Oddsmakers cry foul over NBA’s proposed ‘integrity fee’

For years, the NBA and other major pro sports leagues claimed they wanted to stop the spread of legal sports betting in order to protect the integrity of their games.

Now, the NBA wants a piece of the action. To protect the integrity of the game.

If, as expected, a federal ban on sports betting is lifted in the coming months, the NBA wants sports books to pay the league 1 percent of the money wagered on its games as an “integrity fee.”

An NBA official, assistant general counsel Dan Spillane, made the request in written testimony submitted Wednesday in support of the passage of a sports betting bill at a meeting of the New York State Senate Committee on Racing, Gaming and Wagering.

Integrity fee costly for books

The 1 percent fee amounts to more than 20 percent of sports book revenues, William Hill sports book CEO Joe Asher told the committee. In 2016, 1 percent of Nevada’s $4.5 billion sports betting handle amounted to $45 million.

With the state’s sports books winning $219 million — 4.86 percent of the handle — the leagues would’ve taken 20.5 percent of their revenue.

“I guess the NBA wants to be bookmakers. This is so hypocritical, it’s unbelievable,” said Vic Salerno, a Las Vegas sports betting pioneer. “It’s a red herring when you call it an integrity fee. They want to be partners, but they don’t want to appear to be partners.

“They’re saying they want to protect the integrity of the game by not having bookmaking. Now they want to be part of it. It doesn’t work both ways.”

A similar 1 percent integrity fee was included in Indiana’s House Bill 1325.

American Gaming Association president Geoff Freeman praised the NBA in a statement for supporting regulated sports wagering, but criticized the integrity fee:

“Now, let’s get real about eliminating the illegal market, protecting consumers and determining the role of government — a role that most certainly does not include transferring money from bettors to multi-billion dollar sports leagues.”

Nevada sports books already pay a 0.25 percent federal tax on handle and about 6 percent of their revenue in state taxes.

Salerno said adding an integrity fee of 1 percent — or more, depending on what the NFL requests — will make it difficult for legal books to thrive.

“We’d make less than the NBA will (from their fee),” he said.

Bettors will feel pinch

The fee also might adversely affect the odds for bettors.

In 1983, U.S. Sen. Howard Cannon helped get the federal tax on Nevada’s race and sports handle reduced from 2 percent to 0.25 percent. The reduction resulted in improved parlay odds for bettors.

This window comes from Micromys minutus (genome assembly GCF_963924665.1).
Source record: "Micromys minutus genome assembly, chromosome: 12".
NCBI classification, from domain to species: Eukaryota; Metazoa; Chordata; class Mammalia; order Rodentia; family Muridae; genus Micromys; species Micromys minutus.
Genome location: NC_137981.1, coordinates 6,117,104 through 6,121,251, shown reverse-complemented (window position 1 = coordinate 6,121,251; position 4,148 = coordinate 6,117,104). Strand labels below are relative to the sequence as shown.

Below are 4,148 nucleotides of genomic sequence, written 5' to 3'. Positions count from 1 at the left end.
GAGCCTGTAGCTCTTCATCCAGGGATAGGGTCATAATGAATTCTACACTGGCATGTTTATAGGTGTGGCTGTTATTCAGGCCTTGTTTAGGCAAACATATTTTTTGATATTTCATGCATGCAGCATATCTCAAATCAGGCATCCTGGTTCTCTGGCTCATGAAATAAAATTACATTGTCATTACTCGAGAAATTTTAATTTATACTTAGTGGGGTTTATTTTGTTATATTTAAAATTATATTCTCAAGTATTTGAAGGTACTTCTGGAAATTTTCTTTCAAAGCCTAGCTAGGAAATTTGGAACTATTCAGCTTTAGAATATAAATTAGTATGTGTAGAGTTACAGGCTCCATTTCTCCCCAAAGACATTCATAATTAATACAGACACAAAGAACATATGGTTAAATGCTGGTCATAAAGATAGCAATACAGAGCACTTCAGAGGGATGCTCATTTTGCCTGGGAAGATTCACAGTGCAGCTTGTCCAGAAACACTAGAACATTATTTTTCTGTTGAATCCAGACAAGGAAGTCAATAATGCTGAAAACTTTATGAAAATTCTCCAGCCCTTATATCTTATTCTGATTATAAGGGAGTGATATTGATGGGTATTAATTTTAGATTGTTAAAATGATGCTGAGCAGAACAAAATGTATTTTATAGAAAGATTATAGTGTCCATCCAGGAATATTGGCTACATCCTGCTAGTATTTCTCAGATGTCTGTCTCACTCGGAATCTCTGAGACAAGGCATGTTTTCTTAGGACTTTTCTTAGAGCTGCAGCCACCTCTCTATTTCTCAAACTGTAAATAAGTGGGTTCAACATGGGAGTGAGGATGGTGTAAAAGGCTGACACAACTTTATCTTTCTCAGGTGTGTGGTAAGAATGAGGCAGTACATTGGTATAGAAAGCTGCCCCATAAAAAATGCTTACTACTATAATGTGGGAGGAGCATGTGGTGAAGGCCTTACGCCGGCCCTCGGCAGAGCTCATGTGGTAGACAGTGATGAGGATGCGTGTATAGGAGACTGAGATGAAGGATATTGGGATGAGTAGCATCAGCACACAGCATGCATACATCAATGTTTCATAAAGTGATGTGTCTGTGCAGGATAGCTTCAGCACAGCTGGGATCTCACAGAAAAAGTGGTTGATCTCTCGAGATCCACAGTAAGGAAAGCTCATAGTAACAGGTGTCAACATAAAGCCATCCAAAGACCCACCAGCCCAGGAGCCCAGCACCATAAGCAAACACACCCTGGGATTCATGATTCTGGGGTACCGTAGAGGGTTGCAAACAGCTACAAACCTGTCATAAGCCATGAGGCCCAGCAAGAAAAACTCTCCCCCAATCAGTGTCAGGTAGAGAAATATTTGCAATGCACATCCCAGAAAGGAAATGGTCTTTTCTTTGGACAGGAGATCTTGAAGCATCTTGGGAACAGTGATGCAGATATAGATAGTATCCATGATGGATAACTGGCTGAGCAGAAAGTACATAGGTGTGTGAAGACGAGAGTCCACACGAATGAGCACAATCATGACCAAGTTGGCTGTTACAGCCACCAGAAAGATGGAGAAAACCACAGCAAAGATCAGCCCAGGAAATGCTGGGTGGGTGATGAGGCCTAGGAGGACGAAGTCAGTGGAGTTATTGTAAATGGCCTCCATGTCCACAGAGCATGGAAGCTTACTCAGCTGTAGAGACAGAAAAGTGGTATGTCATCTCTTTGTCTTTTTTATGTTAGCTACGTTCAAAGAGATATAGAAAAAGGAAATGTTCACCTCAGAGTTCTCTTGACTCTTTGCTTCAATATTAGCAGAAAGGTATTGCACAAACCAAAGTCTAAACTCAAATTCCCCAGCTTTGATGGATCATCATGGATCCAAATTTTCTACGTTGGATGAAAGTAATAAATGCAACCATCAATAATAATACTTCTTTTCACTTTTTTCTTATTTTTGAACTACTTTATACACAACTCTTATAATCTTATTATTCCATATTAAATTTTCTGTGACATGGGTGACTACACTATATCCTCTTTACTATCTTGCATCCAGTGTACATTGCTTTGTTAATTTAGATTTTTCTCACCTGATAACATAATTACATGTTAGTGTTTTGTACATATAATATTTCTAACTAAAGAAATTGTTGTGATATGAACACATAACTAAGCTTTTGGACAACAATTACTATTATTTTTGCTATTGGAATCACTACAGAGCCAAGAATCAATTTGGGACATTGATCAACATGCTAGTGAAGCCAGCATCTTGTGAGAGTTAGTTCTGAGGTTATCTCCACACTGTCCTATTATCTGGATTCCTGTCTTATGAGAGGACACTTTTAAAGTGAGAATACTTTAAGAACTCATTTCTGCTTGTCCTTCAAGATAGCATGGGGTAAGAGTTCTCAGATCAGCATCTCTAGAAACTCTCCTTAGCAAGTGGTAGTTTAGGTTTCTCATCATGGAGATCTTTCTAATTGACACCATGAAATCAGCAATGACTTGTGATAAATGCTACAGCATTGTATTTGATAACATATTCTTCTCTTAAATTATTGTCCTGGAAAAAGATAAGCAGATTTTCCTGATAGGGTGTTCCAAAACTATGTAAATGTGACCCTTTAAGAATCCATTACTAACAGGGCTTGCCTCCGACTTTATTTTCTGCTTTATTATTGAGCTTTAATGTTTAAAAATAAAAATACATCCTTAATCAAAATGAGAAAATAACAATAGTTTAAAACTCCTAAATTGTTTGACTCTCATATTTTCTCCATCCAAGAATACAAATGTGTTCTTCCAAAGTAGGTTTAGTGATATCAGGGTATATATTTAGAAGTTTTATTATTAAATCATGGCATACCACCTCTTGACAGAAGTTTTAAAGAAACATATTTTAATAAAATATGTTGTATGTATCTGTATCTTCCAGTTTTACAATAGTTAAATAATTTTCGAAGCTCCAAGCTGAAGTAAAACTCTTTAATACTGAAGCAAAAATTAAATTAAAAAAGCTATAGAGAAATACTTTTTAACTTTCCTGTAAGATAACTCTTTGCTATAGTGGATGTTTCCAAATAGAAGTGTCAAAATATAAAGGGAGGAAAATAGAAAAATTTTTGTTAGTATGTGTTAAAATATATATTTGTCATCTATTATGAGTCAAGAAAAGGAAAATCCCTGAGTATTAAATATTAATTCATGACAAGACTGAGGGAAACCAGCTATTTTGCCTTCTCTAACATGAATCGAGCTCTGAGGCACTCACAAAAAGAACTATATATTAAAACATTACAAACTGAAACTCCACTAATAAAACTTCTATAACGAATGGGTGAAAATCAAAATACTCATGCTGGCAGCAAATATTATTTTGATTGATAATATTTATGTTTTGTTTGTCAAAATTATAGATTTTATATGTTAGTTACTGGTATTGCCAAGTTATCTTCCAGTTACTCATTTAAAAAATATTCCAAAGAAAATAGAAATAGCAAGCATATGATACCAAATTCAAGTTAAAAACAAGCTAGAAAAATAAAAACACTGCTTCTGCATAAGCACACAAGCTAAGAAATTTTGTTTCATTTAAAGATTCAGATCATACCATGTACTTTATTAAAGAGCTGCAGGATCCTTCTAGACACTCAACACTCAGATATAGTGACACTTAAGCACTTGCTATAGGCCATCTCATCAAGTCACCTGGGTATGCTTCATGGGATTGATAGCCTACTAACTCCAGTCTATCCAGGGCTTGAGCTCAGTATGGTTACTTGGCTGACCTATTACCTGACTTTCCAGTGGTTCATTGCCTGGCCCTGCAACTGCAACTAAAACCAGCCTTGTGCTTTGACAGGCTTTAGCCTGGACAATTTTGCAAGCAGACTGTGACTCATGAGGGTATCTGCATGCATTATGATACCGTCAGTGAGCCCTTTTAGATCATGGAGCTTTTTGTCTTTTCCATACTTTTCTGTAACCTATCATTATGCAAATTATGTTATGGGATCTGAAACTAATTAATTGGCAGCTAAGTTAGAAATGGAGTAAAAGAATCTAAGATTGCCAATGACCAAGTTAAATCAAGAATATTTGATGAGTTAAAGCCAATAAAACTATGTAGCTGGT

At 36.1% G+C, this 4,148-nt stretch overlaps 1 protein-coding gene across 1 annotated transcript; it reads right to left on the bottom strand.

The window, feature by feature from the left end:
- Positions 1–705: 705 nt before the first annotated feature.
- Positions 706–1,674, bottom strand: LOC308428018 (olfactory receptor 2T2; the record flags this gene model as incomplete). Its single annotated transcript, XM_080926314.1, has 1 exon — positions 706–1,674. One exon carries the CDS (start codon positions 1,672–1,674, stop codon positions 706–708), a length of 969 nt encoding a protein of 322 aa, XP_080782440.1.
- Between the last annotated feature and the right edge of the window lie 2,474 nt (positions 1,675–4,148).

“As 2 percent went away, we could be more competitive, like 800-1 on a 10-teamer,” Salerno said. “When I started, it was 150-1 on a 10-teamer.”

Casino amenity

Nevada’s total annual sports betting revenue is slightly less than 2 percent of the total revenue for slots and table games.

“The sports book is an amenity to the casino. In sports betting in general, there’s not a lot (of money) to go around,” Wynn Las Vegas sports book director Johnny Avello said. “Now you start putting on all these fees and start cutting the pie up even thinner?

“For some reason, they think the sports book is a money-making cash cow. That’s just not the way it is. It’s the lowest hold of any of the casino games.”

Increased juice

The tax rate is friendly to legal bookmakers in Nevada. But Salerno said some outrageous rates being proposed in other states will make it virtually impossible for books to turn a profit. To compensate, he expects them to increase the price on straight bets from the traditional $11 to make $10 to $12 or $13 to make $10.

“It has to go up or they can’t make money. I don’t know if they’ll be successful,” he said. “If the tax rate is on the handle, forget it. Kentucky wants 20 percent of the handle. We don’t hold 20 percent. It’s a very thin margin.”

Black market will thrive

High tax rates and integrity fees for national legal sports betting might inadvertently enrich illegal bookmakers, who’ll be able to offer better odds and prices.

“If you’re going to charge $12 to make $10 or $13 to make $10, consumers are not going to pay that if they can pay $11 to make $10 with their bookies back home or in the islands,” Salerno said.

Leagues should pay books

Some in the sports betting industry believe the leagues should be the ones giving them a piece of the pie.

“They should pay us for putting out the product and taking the risk,” Salerno said. “The NBA and NFL wouldn’t be so popular if it wasn’t for us. We’re the ones who’ve increased the value of the teams, viewership and advertising and everything else.”

More betting: Follow all of our sports betting coverage online at reviewjournal.com/betting and @RJ_Sports on Twitter.

Contact reporter Todd Dewey at tdewey@reviewjournal.com. Follow @tdewey33 on Twitter.

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